Otsuka, et al. v. Polo Ralph Lauren Corporation, et al.: the shifting dynamic of wage & hour certification

Greatsealcal100Wage & hour class actions have, for many years, been presented for certification in an entirely predictable manner.  Since well before Sav-on Drug Stores, Inc. v. Superior Court (2004) 34 Cal.4th 319, wage & hour class actions habitually involved a war of employee declarations.  The defendant typically submitted a taller stack of current employee declarations, while the plaintiff struggled to collect a smaller group of declarations provided mostly by former employees.  This competing stack of declarations was then tossed up in the air for the Court to sort out.  In Sav-on, it so happened that the trial court sided with the plaintiff's stack of declaration.  But along the way, the dynamic has evolved.

The first major shift hit when the Supreme Court decided Pioneer Electronics (USA), Inc. v. Superior Court (2007) 40 Cal.4th 360, reminding litigants that plaintiffs can discovery class member information before certification.  Pioneer was then extended into the wage & hour realm with Belaire-West Landscaping, Inc. v. Superior Court (2007) 149 Cal.App.4th 554.  The upshot was that plaintiffs had nearly as much access to the putative class as did defendants.  However, this change, alone, did not necessarily do anything to deter the war of declarations.  Instead, it armed both sides with the ability to assemble similar volumes of putative class member declarations.

This approach has not been without its critics.  One Judge in the complex litigation panel in Los Angeles remarked during a hearing that there had to be a better way to evaluate wage & hour class actions for certification purposes.  An example of possible alternative is provided by a recent certification Order from the United States District Court for the Northern District of California.  In Otsuka, et al. v. Polo Ralph Lauren Corporation, et al. (C 07-02780 SI), Judge Susan Illston granted certification in spite of the typical declaration set offered by defendants.  The Court's statement of facts suggests what information was held significant by the Court:

Plaintiffs contend that defendants use a single employee handbook for all California stores, and that defendants’ policies and practices are standardized throughout California in both retail and outlet stores. See, e.g., TAC at ¶ 45.

(Opinion, at p. 2.)  In contrast, defendants may have protested too much:

Defendants vigorously object to class certification, arguing that plaintiffs fail to meet almost every requirement of Rule 23 for the main class and the two subclasses. As discussed below, however, defendants’ arguments primarily dispute the merits of plaintiffs’ claims and raise questions of fact that will not be resolved at this juncture, and the Court finds that class certification is appropriate because plaintiffs have satisfied the requirements of Rule 23(a) and Rule 23(b)(3).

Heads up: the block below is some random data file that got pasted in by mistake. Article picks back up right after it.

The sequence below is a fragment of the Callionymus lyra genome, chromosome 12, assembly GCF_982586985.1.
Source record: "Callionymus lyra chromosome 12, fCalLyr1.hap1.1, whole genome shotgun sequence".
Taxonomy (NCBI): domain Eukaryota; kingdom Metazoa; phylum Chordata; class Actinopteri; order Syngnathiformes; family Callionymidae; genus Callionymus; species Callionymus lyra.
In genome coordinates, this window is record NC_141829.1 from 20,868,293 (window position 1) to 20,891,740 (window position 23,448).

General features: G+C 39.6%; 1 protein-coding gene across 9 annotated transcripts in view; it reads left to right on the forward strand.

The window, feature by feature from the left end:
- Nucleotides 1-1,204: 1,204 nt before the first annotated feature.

(Opinion, at p. 5.)  Plaintiffs persuasively cast the action as one of common procedures and common legal inquiries:

Plaintiffs persuasively argue that many questions of law and fact are common to the class, such as whether: (1) defendants’ policy of not compensating employees for time spent waiting for loss-prevention inspections violates California law or constitutes an unfair business practice; (2) time spent waiting for these inspections was “postliminary” or de minimis, and whether these federal standards would even apply to plaintiffs’ California law claims; (3) defendants breached their contracts with class members by failing to compensate them for time spent awaiting loss prevention inspections; (4) defendants had a policy of not providing or discouraging rest breaks; (5) defendants violated California law by failing to pay employees one hour’s wage when rest breaks were not provided; (6) defendants failed to maintain accurate pay records as a result of these alleged labor code violations; and (6) whether defendants’ failure to maintain accurate records was knowing and intentional. As these questions suggest, plaintiffs have sufficiently demonstrated that the commonality requirement of Rule 23(a) has been met with respect to the main class.

(Opinion, at p. 6.)

This approach, the focus on class-wide policies, has seen some increased use, with Court's accepting a theory of class liability that focuses almost exclusively on whether policies of the employer resulted in wage & hour violations, such as off-the-clock work or missed breaks.

As with a chess match, the adaptations and legal developments that have helped plaintiffs respond to the declaration onslaught will undoubtedly be countered with a new approaches from defendants.  It will be interesting to see how those new approaches fare in practice.

The Otsuka Opinion can be downloaded here, or, you can view the embedded opinion in the flash viewer below:


[Via Class Action Defense Blog]